Talk to the hand

The whitelisting begins. I haven't communicated with in quite some time. Yesterday I sent him (and a number of others) a message that likely would have interested him. Here's the reply:

Subject: --------------------
Date: Wed, 4 Dec 2002 15:39:58 -0800
X-Priority: 3 (Normal)
X-ChoiceMail-Registration-Request: ChoiceMail registration request

Hello, you recently sent a message to me at

My mailbox is protected from junk mail by ChoiceMail - a
permission-based email system that requires senders to be granted
permission to contact the recipient. Please click on the link below
to verify your identity.

[Click here to request approval]

When your browser opens, fill in your name and a short reason for
wanting to send e-mail to me. If your reason is acceptable, your
first email and all subsequent e-mails from you will be delivered to
me normally.

There is no need to send your original mail again.

Please visit DigiPortal Software's web site at to find out how ChoiceMail can help prevent
your in-box overflowing with junk e-mail!

Please note that if you don't register within 4 day(s), all the
messages you sent will be automatically deleted.

The email thread that provoked this message will soon dissolve. Including might have been useful, but the moment has passed. If I urgently need to contact, I may have to grit my teeth and register to do so. But no ad-hoc communication is going to make it over that activation threshold.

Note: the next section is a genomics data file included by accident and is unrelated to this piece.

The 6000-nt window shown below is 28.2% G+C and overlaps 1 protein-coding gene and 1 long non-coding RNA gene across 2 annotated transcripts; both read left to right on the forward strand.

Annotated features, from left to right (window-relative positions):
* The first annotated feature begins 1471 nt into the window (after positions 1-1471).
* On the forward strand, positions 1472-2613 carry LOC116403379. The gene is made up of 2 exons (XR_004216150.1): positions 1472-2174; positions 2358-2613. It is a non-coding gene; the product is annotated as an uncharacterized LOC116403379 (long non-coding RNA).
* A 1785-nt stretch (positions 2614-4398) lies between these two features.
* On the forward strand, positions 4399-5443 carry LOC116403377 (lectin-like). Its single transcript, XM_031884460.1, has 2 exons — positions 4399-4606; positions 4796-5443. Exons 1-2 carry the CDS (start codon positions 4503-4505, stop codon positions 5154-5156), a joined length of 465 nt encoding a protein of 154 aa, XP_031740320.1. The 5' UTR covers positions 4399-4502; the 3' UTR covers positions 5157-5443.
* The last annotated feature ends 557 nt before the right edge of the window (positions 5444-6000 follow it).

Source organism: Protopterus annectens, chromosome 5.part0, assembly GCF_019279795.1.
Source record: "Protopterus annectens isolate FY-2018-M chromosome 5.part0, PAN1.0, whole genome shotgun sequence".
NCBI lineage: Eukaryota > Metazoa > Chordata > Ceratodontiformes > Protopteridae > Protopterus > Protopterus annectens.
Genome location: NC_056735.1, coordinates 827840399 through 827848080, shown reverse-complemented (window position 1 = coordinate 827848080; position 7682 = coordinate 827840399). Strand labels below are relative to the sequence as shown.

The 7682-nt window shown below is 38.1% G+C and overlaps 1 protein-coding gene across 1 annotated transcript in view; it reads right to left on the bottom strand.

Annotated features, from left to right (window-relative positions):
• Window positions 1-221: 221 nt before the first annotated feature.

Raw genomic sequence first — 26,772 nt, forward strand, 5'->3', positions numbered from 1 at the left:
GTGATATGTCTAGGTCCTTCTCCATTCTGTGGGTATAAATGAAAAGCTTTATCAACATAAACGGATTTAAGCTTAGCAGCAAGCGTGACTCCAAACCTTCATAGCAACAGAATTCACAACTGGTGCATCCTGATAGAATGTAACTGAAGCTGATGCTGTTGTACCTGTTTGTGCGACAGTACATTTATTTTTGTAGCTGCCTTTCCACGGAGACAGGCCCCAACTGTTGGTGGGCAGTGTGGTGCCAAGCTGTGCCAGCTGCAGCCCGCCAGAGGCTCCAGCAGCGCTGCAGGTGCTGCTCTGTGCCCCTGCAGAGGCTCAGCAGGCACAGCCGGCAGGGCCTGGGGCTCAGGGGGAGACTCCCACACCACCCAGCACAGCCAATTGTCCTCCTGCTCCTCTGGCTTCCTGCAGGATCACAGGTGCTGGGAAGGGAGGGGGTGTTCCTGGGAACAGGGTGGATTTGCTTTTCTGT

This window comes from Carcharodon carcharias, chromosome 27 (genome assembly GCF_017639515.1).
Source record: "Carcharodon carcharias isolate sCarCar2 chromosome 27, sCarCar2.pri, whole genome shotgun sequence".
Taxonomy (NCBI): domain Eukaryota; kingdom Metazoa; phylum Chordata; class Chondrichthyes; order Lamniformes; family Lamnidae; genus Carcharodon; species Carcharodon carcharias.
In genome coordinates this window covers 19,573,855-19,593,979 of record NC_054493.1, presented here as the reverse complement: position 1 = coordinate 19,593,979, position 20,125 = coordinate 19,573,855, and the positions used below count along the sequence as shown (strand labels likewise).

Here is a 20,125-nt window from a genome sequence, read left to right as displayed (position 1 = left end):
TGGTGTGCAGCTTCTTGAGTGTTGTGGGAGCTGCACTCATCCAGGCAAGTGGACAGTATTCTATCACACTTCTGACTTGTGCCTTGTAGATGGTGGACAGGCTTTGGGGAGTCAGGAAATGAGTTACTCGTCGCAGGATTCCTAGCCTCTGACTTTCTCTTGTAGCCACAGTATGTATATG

From the DigiPortal homepage:

ChoiceMail is a spam-blocking system based on the premise that all incoming email is assumed to be spam until senders have obtained permission (called registering) to send you email.

Works like a champ, too. "In my tests, it cut my spam to zero," the site quotes Wall Street Journal columnist Walt Mossberg as saying. Well, sure. Who in their right mind would register to talk to you without a compelling reason?

This is another assault on the Internet's end-to-end architecture. It also illustrates the endgame of personalization -- a scenario aptly described somewhere as "the daily me": my news, my weather, my buddies.

If we rule out spontaneous association then we will not have defeated the spammers. They will have defeated us.

Former URL: